Recent “risk on” pressure following Fed’s tapering has aided Crude oil prices greatly, pushing commodities higher. However, it should be noted that the largest bullish push in December wasn’t the post FOMC announcement, but due to the huge decline in Crude Oil Inventories (reported weekly by the DOE) released on 4th of December. Since then, DOE has been showing 3 more consecutive weeks of decline in inventories, with each week’s number beating the expected decline – showing a higher than expected implied demand and providing additional bullish driver on top of the improving risk appetite. Past 4 weeks data also suggest that the oversupply situation in US oil production which has depressed prices in September may be over, opening further bullish possibility and perhaps allow WTI to even catch up with Brent Crude.
Price action agrees, as bulls have managed to break above the rising trendline and the 98.0 resistance, opening up a move towards the next level of resistance at 102.2. Stochastic readings agree as well with Stoch curve currently in the midst of a bullish cycle. Should bulls break above 102.2, 110.0 will open up as a viable bullish target.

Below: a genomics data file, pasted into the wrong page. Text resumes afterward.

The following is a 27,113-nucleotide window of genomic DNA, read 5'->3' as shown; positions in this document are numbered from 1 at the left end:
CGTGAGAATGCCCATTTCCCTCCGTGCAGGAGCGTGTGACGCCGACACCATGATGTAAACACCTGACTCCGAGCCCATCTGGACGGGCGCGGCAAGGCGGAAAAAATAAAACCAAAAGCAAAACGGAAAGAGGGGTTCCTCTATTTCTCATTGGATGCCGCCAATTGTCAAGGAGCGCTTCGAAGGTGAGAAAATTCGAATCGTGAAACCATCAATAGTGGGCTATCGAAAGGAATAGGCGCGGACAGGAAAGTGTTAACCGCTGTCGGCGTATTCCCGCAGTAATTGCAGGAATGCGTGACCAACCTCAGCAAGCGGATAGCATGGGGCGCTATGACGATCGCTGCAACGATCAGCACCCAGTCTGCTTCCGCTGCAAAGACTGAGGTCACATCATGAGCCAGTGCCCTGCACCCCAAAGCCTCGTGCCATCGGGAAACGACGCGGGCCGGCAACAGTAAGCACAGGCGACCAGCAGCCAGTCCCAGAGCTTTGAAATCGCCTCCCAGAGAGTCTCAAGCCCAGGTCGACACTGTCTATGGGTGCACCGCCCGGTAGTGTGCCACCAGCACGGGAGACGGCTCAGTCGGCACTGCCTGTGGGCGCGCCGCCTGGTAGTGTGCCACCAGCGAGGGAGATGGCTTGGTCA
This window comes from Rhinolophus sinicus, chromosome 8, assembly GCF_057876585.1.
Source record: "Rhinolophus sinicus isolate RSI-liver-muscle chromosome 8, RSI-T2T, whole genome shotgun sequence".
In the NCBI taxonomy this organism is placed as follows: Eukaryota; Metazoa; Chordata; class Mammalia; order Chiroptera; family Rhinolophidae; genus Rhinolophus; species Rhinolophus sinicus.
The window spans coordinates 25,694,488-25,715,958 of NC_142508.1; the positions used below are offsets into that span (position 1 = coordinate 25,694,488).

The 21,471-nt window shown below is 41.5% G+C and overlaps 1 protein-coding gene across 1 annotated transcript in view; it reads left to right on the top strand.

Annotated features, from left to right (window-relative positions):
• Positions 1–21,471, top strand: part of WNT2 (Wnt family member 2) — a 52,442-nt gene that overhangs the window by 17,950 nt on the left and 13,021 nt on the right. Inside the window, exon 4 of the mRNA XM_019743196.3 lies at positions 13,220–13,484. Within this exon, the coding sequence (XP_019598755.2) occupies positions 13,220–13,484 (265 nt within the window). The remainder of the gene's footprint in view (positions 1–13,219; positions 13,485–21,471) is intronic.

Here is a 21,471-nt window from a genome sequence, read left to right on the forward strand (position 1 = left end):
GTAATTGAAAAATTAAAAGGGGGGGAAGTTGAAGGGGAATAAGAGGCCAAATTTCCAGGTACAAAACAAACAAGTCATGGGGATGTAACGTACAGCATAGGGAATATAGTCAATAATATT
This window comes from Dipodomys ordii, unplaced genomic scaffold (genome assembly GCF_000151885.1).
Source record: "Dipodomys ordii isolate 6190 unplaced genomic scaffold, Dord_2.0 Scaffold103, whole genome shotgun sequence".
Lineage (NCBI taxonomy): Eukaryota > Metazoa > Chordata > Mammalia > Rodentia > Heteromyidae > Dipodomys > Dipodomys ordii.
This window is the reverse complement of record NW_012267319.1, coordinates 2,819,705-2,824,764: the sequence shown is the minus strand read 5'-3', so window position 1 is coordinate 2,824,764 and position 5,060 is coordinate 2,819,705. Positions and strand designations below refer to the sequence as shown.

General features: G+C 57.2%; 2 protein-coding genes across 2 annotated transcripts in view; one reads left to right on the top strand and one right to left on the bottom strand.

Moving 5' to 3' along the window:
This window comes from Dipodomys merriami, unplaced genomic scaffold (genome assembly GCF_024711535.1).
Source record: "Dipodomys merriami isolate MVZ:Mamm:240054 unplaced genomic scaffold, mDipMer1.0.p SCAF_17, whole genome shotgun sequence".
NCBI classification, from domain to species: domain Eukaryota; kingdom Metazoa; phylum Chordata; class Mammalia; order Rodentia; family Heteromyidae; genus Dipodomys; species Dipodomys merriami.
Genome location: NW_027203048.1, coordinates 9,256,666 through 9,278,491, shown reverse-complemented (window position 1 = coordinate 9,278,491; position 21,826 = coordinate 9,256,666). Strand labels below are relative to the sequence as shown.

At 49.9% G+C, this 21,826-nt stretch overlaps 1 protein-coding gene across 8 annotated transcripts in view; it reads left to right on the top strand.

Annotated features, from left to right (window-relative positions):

However, there are signs that bullish momentum may be fading. Bulls were not able to hold onto last Friday’s rally which was sparked by the latest bullish DOE numbers. We’ve seen some bullish action today, but we are far from recapturing last Friday’s high, with prices supported by the rising Channel Top. With Stochastic readings showing that bearish momentum is still in play, the possibility of Channel Top being broken remains which would open up the possibility of a larger correction towards Channel Bottom.
Fundamentally, the case for continued bullish push for WTI Crude remains weak. Global economic recovery may have improved, but production levels are far from pre financial crisis levels. Even after taking inflation into account, price should not be anywhere near the 100 USD per barrel level – where Oil was at before the crisis. Furthermore, oil production levels in US are hitting record highs after record highs, and current bout of decreasing inventory may simply be a short-term reprieve, with inventory expecting to build up strongly once again in 2014.
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